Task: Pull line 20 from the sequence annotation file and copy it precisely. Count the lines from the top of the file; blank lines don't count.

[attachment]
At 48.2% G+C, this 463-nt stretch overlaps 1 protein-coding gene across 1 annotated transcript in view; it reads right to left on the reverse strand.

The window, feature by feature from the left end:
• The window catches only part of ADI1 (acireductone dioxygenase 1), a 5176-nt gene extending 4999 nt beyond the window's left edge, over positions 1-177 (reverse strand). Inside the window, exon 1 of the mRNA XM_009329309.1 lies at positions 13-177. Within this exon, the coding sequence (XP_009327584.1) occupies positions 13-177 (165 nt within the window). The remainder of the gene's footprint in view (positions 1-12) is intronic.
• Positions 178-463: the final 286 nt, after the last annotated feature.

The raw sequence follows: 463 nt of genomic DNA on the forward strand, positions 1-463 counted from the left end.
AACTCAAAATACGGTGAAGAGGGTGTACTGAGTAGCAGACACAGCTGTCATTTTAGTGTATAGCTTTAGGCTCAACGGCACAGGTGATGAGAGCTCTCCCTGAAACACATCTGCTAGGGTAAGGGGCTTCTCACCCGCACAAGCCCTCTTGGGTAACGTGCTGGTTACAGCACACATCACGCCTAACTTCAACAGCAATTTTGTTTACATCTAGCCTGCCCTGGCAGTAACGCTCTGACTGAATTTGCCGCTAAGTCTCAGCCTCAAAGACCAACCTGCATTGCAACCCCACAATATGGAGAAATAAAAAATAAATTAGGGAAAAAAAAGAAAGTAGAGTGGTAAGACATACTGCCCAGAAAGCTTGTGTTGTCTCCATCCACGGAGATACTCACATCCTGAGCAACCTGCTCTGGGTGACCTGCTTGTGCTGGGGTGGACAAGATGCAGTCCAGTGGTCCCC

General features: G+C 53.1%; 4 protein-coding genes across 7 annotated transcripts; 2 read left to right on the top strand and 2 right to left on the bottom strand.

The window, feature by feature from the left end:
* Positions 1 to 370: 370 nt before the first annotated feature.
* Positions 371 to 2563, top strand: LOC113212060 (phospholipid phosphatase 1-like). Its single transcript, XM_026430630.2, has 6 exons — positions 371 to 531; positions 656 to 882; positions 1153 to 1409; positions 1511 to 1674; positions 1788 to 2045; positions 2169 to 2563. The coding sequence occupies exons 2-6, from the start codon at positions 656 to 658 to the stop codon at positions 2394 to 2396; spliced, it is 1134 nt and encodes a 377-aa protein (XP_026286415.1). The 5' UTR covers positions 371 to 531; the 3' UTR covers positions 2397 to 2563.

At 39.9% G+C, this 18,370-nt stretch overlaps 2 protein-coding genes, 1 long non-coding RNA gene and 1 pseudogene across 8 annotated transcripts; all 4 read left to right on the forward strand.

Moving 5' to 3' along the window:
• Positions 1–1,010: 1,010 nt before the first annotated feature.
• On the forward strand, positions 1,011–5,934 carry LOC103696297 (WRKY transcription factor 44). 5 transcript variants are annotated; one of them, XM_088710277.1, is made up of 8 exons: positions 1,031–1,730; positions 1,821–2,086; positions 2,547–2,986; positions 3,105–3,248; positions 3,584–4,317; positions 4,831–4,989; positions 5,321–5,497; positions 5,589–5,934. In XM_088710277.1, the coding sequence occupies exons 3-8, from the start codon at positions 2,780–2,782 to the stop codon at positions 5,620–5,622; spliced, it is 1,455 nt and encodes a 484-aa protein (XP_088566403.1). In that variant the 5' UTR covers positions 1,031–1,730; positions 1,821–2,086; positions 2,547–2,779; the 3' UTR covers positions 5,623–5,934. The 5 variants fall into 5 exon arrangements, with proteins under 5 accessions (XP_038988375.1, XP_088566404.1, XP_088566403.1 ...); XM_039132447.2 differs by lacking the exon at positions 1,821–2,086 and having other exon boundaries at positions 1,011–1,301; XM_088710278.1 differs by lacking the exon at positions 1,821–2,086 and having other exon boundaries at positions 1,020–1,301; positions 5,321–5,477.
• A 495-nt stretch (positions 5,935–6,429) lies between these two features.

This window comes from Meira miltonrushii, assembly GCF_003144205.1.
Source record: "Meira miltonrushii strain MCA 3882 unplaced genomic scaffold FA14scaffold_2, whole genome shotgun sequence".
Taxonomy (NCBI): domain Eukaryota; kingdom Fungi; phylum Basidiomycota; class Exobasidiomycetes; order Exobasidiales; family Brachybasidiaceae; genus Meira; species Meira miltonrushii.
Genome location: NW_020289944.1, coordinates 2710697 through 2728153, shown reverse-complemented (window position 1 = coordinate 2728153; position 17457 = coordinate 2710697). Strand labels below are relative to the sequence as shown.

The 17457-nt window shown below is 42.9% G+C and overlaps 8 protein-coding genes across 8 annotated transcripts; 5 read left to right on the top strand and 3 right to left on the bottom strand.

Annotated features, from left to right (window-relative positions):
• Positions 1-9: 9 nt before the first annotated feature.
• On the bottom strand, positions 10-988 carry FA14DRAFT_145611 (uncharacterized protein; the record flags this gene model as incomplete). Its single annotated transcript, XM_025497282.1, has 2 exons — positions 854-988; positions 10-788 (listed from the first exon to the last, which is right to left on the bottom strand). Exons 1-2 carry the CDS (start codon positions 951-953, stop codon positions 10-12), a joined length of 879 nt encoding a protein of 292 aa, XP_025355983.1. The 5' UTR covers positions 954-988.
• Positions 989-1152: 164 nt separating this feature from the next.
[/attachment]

The 17457-nt window shown below is 42.9% G+C and overlaps 8 protein-coding genes across 8 annotated transcripts; 5 read left to right on the top strand and 3 right to left on the bottom strand.